Transradial Access in an Occluded Radial Artery: New Technique
- Volume 19 - Issue 12 - December, 2007
- Posted on: 8/1/08
- 0 Comments
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Transradial access has gained popularity over the past decade due to its benefits such as improved patient comfort and decrease in access site bleeding complications. It is limited by difficulties that arise as a result of spasm as well as anatomic variations. Radial artery occlusion is a fairly infrequent complication of transradial access.1 It is clinically quiescent in properly selected cases and rarely results in ischemia. It is probably related to the size of the catheter,2,3 and more likely related to the ratio of the arterial diameter to the sheath.4 Despite its benign clinical course, it makes transradial access impossible from that radial artery. Certain factors have been found to affect its occurrence. Repeated cannulations predispose the patient to occlusion.5 Heparinization has been found to be effective in reducing the occurrence of radial artery occlusion.6 This has led to the suspicion that thrombus formation may be the mechanism, or at least the precursor, to the process leading to cessation of flow, although histologic proof of this does not exist. There are no reports of reaccessing the radial artery once it has occluded. We have now attempted radial access in 14 patients with documented radial artery occlusion and succeeded in 12 of these patients. We describe a representative case where radial access was successfully obtained in an occluded radial artery proven by ultrasonography or angiography. We also report the histopathologic findings of the occlusion-causing material extracted from the sheath.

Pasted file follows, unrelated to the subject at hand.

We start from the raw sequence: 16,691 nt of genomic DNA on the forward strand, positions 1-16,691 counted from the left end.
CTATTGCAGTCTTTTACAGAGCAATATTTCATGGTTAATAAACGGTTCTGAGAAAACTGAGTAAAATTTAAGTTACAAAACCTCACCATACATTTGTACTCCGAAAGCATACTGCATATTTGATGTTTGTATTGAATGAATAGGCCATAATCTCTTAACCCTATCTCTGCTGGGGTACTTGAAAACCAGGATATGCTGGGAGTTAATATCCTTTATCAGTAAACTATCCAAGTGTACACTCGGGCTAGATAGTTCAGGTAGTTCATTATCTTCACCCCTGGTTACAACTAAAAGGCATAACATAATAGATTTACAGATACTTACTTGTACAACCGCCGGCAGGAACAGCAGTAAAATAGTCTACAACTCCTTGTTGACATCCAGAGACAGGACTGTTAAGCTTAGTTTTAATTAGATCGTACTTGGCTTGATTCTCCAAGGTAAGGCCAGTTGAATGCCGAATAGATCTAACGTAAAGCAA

Baseline radial access procedure. After sterile preparation and draping and local infiltration with 2% lidocaine 3 finger breadths above the radial styloid process, a 20 gauge Teflon cannula was used to puncture the radial artery at a 45 degree angle. Blood “flash” in the transparent chamber marks the entry in the arterial lumen. The cannula was advanced further to perform counter puncture. The stylet was then removed from the Teflon cannula, and the 0.021 inch guidewire, which is part of the Radiofocus sheath (Terumo Corp, Tokyo, Japan), was placed in the hub of the Teflon cannula. The cannula was then gradually withdrawn until pulsatile flow was noted. At this point the guidewire was gently advanced into the cannula and the radial artery lumen. The Teflon cannula was then removed, and the Radiofocus glidesheath was advanced over the wire into the radial artery. All patients received 5 mg of diltiazem and 200 mcg of nitroglycerin. A majority of the patients received unfractionated heparin 50 units/kg, unless an absolute contraindication to anticoagulation existed. At the completion of the procedure, the sheath was removed immediately. Manual pressure was applied using a HemoBand (HemoBand Corp., Portland, Oregon) with a pledget made from a gauze-wrapped needle cap, placed under the band over the puncture site. Pressure was applied for 2 hours, then the band was gradually loosened. A dry gauze dressing without pressure was then applied.